When I handed him the nail, for example, he took it between his fingers and caressed it.

“It’s a two-penny flat-head nail.” He rolled it around for a second. “You know, they used to keep nails in big casks like they do wine. Then they sold them by weighing them. They’d scoop them up out of the barrels.”

Well, I mean, what was I supposed to do? Ignore that? Of course not. I took him into the back room where we stored everything we’d removed when my father updated the store in the 1970s. I showed him the old scoop-shaped scale, and we weighed a few nails and other items hanging around.

“This is so cool, Frank. You should put it back on the counter. I’ll bet everyone would want to see it. It’d give the store an epic feel.”

I wasn’t sure I agreed about the epic part, but maybe it was time to give the store another more modern redesign.

We scurried out of the back room when the bell tinkled and we could hear someone walking around the front of the store talking to Riley. I tried to stop giving Henry the first part of the test, since he still had the box to build. But when we saw the customer was his father, who seemed to be fascinated by the wall of power tools, Henry took out the remaining items in the little bag.

He held them up one at a time and rattled off their names and purposes.

“There!” he crowed, smiling up at me. “Now what do you want me to make?”

I showed him the wood, tools, and directions and left him to the project. When I saw he was reading through the directions, I walked over to his dad. Riley’d already moved back behind the counter and seemed to be working on some inventory sheets.

“I’m not here to ask how he’s doing, so don’t think I am.” Christopher didn’t turn around when I got up behind him. He was staring at the power saws.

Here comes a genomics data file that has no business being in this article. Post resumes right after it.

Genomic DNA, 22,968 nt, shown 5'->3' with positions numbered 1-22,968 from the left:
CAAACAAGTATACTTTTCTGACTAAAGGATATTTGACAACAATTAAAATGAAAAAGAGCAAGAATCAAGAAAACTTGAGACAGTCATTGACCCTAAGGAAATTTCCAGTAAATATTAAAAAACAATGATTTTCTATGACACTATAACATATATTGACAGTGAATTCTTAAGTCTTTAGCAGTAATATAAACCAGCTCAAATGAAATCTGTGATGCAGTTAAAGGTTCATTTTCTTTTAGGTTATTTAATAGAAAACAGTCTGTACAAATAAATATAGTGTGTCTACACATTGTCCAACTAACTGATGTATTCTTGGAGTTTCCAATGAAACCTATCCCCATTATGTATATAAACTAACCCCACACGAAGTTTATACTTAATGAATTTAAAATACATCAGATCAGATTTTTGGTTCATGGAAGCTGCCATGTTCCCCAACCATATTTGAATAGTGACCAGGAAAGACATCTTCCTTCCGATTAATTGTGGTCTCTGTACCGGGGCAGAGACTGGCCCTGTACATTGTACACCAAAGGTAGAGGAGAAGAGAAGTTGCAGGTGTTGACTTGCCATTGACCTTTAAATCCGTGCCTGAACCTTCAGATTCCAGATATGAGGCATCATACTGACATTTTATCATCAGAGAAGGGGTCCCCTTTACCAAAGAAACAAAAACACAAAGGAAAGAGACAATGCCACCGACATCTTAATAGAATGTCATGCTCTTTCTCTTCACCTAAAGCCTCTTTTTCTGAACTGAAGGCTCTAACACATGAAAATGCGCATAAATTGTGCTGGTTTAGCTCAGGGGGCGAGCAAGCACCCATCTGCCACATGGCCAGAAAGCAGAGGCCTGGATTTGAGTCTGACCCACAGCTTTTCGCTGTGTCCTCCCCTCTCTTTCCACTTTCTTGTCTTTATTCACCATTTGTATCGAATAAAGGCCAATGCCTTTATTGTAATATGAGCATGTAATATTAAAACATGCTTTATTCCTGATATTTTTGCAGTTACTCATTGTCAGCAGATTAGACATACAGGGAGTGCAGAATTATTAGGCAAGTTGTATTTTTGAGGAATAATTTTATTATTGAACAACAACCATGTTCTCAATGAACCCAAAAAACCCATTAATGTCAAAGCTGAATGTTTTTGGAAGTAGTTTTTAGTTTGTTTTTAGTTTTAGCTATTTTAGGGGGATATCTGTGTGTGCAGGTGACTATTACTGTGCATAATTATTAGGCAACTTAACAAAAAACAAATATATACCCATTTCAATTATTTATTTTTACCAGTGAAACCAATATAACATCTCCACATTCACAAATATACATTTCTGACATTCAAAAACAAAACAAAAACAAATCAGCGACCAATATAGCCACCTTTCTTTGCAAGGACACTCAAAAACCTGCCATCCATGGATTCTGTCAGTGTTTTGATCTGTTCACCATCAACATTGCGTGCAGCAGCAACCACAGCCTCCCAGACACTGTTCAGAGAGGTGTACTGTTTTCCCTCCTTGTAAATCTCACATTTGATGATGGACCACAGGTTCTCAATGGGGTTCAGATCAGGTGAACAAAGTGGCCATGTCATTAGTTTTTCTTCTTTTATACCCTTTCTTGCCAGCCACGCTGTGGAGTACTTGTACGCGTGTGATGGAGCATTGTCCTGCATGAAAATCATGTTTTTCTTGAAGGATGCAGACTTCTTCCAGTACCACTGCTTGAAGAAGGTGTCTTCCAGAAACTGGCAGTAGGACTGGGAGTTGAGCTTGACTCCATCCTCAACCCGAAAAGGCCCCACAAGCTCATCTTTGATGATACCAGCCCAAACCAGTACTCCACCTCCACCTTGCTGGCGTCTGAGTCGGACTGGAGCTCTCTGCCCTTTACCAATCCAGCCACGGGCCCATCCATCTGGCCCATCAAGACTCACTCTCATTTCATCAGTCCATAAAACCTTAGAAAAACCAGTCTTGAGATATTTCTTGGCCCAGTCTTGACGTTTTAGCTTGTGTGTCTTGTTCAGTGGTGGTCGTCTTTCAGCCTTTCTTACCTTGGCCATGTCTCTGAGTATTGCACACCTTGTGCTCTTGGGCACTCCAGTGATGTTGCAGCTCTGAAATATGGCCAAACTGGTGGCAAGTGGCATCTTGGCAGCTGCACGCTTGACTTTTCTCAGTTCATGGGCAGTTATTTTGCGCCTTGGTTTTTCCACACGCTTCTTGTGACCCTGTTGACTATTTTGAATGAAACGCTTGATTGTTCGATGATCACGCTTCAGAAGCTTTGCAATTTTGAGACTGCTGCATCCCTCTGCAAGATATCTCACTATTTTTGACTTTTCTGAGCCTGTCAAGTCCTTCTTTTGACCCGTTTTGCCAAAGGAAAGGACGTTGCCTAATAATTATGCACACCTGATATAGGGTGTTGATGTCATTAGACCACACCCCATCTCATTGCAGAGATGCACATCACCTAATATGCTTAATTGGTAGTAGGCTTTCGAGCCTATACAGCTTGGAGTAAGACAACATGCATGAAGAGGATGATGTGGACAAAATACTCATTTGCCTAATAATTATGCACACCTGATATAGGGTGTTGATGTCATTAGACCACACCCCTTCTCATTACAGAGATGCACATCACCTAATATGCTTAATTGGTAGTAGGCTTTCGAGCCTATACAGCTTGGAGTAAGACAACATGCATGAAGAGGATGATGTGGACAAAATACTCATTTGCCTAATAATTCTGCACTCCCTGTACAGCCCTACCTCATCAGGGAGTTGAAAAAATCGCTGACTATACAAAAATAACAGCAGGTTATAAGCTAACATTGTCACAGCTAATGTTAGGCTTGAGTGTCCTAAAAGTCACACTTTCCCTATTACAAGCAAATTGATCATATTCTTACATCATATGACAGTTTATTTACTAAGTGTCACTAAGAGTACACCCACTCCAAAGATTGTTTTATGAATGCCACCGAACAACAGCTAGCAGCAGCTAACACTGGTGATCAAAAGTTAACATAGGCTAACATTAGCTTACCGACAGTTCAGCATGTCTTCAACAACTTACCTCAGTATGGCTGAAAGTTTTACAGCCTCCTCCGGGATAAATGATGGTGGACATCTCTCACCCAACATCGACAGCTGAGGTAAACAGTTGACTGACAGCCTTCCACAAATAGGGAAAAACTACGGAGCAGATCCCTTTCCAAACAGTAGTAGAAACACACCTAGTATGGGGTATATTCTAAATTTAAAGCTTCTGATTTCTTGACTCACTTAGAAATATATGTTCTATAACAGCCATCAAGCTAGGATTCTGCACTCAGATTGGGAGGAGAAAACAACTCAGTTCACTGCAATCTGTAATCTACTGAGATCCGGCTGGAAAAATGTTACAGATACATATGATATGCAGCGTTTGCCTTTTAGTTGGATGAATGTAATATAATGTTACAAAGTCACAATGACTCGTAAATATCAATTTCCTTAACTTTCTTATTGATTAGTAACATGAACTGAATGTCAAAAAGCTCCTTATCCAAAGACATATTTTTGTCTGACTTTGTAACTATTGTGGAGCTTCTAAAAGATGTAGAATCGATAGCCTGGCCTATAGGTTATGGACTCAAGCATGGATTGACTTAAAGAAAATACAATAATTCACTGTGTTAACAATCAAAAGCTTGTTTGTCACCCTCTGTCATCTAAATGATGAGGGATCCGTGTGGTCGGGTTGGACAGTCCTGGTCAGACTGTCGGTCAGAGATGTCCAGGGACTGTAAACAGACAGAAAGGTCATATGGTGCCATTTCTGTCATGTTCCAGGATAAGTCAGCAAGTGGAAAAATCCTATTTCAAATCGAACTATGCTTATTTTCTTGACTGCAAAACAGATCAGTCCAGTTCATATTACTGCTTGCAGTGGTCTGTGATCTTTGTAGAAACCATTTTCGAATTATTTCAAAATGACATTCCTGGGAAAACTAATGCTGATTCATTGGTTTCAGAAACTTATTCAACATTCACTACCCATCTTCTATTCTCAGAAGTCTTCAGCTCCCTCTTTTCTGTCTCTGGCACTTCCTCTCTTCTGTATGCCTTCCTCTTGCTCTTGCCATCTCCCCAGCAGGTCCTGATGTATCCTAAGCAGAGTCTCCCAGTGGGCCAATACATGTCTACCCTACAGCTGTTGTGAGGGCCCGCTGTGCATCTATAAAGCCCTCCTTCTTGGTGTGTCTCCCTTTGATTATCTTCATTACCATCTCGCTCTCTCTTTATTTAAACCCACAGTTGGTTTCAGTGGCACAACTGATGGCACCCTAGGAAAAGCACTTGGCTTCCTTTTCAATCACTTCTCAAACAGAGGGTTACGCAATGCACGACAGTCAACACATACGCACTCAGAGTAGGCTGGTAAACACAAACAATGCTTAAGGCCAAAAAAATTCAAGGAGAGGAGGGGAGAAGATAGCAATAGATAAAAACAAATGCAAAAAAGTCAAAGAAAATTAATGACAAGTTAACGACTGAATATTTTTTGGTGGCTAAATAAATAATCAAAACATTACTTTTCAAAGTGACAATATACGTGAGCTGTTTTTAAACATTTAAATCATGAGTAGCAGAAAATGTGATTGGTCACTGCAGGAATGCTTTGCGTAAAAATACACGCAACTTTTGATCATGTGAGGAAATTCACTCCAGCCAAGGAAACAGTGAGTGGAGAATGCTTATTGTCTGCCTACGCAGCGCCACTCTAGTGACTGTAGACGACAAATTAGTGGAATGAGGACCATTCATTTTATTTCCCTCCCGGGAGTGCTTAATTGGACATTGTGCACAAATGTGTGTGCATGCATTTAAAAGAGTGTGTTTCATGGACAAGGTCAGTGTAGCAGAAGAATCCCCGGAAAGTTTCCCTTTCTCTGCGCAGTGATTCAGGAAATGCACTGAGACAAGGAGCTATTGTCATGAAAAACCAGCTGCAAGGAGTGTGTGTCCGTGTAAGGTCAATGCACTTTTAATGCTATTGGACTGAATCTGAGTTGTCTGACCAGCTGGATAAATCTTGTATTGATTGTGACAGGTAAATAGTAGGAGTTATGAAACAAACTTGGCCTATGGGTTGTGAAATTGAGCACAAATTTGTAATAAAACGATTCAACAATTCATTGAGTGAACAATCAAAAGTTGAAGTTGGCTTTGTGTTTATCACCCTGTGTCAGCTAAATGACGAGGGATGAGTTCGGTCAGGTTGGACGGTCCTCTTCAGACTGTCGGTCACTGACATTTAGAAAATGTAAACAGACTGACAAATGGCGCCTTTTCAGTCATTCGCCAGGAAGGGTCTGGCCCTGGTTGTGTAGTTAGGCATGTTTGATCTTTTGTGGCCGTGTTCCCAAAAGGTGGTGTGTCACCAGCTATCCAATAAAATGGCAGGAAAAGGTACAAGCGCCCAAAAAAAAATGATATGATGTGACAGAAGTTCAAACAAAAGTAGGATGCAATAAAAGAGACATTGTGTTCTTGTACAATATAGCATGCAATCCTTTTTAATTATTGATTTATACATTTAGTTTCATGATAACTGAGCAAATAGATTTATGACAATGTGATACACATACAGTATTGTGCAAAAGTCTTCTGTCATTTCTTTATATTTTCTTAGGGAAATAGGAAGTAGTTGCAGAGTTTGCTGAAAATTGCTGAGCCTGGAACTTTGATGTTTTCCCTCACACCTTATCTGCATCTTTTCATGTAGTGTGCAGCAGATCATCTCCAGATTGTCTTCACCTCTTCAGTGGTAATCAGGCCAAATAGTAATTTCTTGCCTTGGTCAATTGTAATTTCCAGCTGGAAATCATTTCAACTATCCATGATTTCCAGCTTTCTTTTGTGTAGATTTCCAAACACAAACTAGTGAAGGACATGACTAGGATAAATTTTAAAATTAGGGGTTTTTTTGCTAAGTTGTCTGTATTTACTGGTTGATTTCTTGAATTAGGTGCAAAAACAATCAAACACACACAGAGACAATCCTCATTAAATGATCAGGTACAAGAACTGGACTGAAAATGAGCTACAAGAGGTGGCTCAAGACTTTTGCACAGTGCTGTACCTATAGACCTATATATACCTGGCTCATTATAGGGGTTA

“He’s doing fine.” I didn’t step too close, but drat if I didn’t want to. I wanted to put my hand on his shoulder and squeeze. Or if I was even bolder, I’d put my arm around his waist and snuggle his head back onto my shoulder.

Weren’t those counterproductive daydreams? Now I’d have to wait a moment before I could go back to check on Henry. Overalls worn in public, especially if I was in the vicinity of Christopher, were my groin’s personal enemy.

Christopher turned his head. We were close enough to kiss if I leaned in a little more. I didn’t. Instead I stepped back, although I did smile.

“Can I peek?” Christopher was whispering like we had secrets.

I leaned back and looked over my shoulder at his son. Henry was nearly finished with the box. He was studying the directions like they were a map to the El Dorado treasure.

“Sure. Go ahead and peek. He’s just about done.”

I sounded as stunned as I felt. First off, Christopher and I were standing too close and whispering. I felt his warmth, and my cheeks burned. As I tried to shake myself back to reality, the second reason I was a little stunned hit me. Henry was on the final step of building the box. How could he be done so quickly?

As I walked back toward him, he held the box at eye level in one hand and opened and closed the hinged door. Henry looked up as I entered the workroom.

“I don’t get it,” he said. The hinged door snapped shut as he let it go. “What’s it for?”

He seemed so puzzled that I started to chuckle. Then at his stricken look, I stopped.

“It’s not useful in itself. It’s just a test to see if you can follow directions and know how to use the tools.”

His face darkened as I explained.

“You use up all of this stuff for that? Anybody can make this.” He put the box down, acting a little disdainful and a lot put out.

“You’d be surprised.” I didn’t elaborate. Why tell him that another boy who was in the same grade couldn’t figure out the directions at all?

I picked up the box and studied it. He’d done a remarkable job in so little time. He’d even used the flush piano hinges instead of the more cumbersome butt hinge, even though the directions didn’t specify which would be better for the project. His box opened and closed easily, and the corners made perfect ninety-degree angles.

I started to put the box down, but Christopher reached for it. I passed it over and watched a moment as he held it up, a look of awe on his face.

“Henry, this is—” he started, but his son stopped him.

“Dad, I’m taking a test here.”

With a sheepish grin and an amused side-glance at me, Christopher put the box down, said a short “Sorry,” and returned to the front of the store.

Again, I hid my amusement at how well they interacted and shelved my amazement at how Christopher had shared the moment with me. I ran my hand over the top of the box. This one I’d keep.

As I was about to find out when Henry could start work, the bell tinkled. I looked over my shoulder to see a newcomer hurry in. His sneakers squeaked on the wood floor.

“Hi. You the owner?” he greeted me.

I looked around for Riley but couldn’t see him anywhere. Had he called it a day and gone home? I wouldn’t blame him. Except for the Darlings, it’d been slow.